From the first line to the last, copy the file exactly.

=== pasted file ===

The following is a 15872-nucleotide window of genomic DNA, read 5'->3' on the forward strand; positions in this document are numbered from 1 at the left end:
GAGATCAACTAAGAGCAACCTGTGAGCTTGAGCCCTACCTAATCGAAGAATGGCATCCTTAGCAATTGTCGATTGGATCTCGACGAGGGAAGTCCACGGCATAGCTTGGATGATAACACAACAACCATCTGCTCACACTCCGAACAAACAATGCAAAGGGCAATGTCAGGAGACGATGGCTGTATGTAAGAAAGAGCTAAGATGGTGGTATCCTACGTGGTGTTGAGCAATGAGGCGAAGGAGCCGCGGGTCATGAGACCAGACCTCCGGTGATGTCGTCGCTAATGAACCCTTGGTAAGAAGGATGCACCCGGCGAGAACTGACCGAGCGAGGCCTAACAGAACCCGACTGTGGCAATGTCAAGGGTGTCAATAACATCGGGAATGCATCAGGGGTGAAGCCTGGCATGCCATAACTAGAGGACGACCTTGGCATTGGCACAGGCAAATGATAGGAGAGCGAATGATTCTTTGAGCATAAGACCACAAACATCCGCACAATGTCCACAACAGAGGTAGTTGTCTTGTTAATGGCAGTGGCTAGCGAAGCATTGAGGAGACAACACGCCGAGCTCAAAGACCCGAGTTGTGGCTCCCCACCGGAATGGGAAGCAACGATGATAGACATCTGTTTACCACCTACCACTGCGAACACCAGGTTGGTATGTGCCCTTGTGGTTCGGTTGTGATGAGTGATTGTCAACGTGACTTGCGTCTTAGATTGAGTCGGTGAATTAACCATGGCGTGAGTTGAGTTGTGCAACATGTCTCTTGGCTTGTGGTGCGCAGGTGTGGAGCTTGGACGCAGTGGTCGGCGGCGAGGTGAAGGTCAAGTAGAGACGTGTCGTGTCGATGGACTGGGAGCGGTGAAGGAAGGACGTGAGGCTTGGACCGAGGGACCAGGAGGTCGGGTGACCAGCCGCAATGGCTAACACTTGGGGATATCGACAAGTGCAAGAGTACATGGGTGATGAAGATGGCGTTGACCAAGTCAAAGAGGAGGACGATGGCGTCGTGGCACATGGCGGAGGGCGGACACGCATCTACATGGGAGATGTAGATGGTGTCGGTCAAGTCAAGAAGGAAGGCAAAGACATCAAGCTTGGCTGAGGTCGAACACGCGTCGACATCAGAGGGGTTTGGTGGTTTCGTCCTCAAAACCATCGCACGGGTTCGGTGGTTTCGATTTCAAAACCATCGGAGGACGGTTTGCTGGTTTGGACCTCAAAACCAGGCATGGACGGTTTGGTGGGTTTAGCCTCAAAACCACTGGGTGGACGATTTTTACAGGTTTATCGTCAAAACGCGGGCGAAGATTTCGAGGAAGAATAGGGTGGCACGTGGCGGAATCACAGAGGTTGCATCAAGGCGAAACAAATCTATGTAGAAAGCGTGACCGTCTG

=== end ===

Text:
The following is a 15872-nucleotide window of genomic DNA, read 5'->3' on the forward strand; positions in this document are numbered from 1 at the left end:
GAGATCAACTAAGAGCAACCTGTGAGCTTGAGCCCTACCTAATCGAAGAATGGCATCCTTAGCAATTGTCGATTGGATCTCGACGAGGGAAGTCCACGGCATAGCTTGGATGATAACACAACAACCATCTGCTCACACTCCGAACAAACAATGCAAAGGGCAATGTCAGGAGACGATGGCTGTATGTAAGAAAGAGCTAAGATGGTGGTATCCTACGTGGTGTTGAGCAATGAGGCGAAGGAGCCGCGGGTCATGAGACCAGACCTCCGGTGATGTCGTCGCTAATGAACCCTTGGTAAGAAGGATGCACCCGGCGAGAACTGACCGAGCGAGGCCTAACAGAACCCGACTGTGGCAATGTCAAGGGTGTCAATAACATCGGGAATGCATCAGGGGTGAAGCCTGGCATGCCATAACTAGAGGACGACCTTGGCATTGGCACAGGCAAATGATAGGAGAGCGAATGATTCTTTGAGCATAAGACCACAAACATCCGCACAATGTCCACAACAGAGGTAGTTGTCTTGTTAATGGCAGTGGCTAGCGAAGCATTGAGGAGACAACACGCCGAGCTCAAAGACCCGAGTTGTGGCTCCCCACCGGAATGGGAAGCAACGATGATAGACATCTGTTTACCACCTACCACTGCGAACACCAGGTTGGTATGTGCCCTTGTGGTTCGGTTGTGATGAGTGATTGTCAACGTGACTTGCGTCTTAGATTGAGTCGGTGAATTAACCATGGCGTGAGTTGAGTTGTGCAACATGTCTCTTGGCTTGTGGTGCGCAGGTGTGGAGCTTGGACGCAGTGGTCGGCGGCGAGGTGAAGGTCAAGTAGAGACGTGTCGTGTCGATGGACTGGGAGCGGTGAAGGAAGGACGTGAGGCTTGGACCGAGGGACCAGGAGGTCGGGTGACCAGCCGCAATGGCTAACACTTGGGGATATCGACAAGTGCAAGAGTACATGGGTGATGAAGATGGCGTTGACCAAGTCAAAGAGGAGGACGATGGCGTCGTGGCACATGGCGGAGGGCGGACACGCATCTACATGGGAGATGTAGATGGTGTCGGTCAAGTCAAGAAGGAAGGCAAAGACATCAAGCTTGGCTGAGGTCGAACACGCGTCGACATCAGAGGGGTTTGGTGGTTTCGTCCTCAAAACCATCGCACGGGTTCGGTGGTTTCGATTTCAAAACCATCGGAGGACGGTTTGCTGGTTTGGACCTCAAAACCAGGCATGGACGGTTTGGTGGGTTTAGCCTCAAAACCACTGGGTGGACGATTTTTACAGGTTTATCGTCAAAACGCGGGCGAAGATTTCGAGGAAGAATAGGGTGGCACGTGGCGGAATCACAGAGGTTGCATCAAGGCGAAACAAATCTATGTAGAAAGCGTGACCGTCTG